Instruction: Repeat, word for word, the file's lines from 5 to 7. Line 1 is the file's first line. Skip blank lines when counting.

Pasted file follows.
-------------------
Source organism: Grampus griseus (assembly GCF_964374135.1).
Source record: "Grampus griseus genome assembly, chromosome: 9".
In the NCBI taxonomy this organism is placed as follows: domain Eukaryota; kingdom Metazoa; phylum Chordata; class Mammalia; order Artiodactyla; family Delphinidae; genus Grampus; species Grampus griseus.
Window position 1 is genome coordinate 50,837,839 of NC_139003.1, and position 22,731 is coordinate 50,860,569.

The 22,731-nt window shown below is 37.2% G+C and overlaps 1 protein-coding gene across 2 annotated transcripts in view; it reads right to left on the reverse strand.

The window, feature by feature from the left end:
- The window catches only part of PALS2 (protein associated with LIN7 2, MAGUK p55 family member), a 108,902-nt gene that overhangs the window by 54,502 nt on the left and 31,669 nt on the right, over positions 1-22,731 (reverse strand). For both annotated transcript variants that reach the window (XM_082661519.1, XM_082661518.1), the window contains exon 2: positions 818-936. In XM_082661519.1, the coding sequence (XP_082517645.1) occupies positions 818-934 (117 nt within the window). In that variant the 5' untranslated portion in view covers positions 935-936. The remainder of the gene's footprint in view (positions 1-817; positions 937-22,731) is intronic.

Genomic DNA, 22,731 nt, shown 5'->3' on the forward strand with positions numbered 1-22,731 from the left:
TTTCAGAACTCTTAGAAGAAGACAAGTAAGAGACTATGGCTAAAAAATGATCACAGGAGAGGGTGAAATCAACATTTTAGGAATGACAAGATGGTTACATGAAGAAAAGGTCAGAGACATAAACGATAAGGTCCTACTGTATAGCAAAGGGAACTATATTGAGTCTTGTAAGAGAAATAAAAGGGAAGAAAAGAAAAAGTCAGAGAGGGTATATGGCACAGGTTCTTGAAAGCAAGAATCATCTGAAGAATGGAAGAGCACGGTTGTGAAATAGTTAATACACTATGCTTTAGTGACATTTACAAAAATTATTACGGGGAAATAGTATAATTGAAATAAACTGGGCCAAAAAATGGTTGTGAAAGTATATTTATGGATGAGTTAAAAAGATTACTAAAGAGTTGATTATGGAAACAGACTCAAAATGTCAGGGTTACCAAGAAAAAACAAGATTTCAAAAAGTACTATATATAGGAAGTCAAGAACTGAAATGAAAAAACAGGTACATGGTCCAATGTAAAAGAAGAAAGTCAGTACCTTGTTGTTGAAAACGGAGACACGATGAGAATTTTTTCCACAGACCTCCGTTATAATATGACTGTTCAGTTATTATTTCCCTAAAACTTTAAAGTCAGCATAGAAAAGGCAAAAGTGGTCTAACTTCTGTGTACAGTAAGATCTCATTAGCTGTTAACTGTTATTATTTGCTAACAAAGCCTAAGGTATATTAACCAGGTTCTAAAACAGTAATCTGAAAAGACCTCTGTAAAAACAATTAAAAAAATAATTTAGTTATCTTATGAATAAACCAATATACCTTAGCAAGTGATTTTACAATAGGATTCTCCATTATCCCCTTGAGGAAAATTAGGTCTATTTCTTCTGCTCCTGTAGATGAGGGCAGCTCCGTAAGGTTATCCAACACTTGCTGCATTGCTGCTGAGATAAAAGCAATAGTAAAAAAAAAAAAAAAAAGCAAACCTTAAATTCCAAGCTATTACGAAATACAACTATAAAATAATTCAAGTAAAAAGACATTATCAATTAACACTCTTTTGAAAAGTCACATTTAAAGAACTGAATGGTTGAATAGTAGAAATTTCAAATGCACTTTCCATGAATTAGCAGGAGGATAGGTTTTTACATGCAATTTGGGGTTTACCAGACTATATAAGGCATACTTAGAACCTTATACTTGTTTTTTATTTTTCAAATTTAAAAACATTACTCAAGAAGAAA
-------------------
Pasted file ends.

The 22,731-nt window shown below is 37.2% G+C and overlaps 1 protein-coding gene across 2 annotated transcripts in view; it reads right to left on the reverse strand.

The window, feature by feature from the left end:
- The window catches only part of PALS2 (protein associated with LIN7 2, MAGUK p55 family member), a 108,902-nt gene that overhangs the window by 54,502 nt on the left and 31,669 nt on the right, over positions 1-22,731 (reverse strand). For both annotated transcript variants that reach the window (XM_082661519.1, XM_082661518.1), the window contains exon 2: positions 818-936. In XM_082661519.1, the coding sequence (XP_082517645.1) occupies positions 818-934 (117 nt within the window). In that variant the 5' untranslated portion in view covers positions 935-936. The remainder of the gene's footprint in view (positions 1-817; positions 937-22,731) is intronic.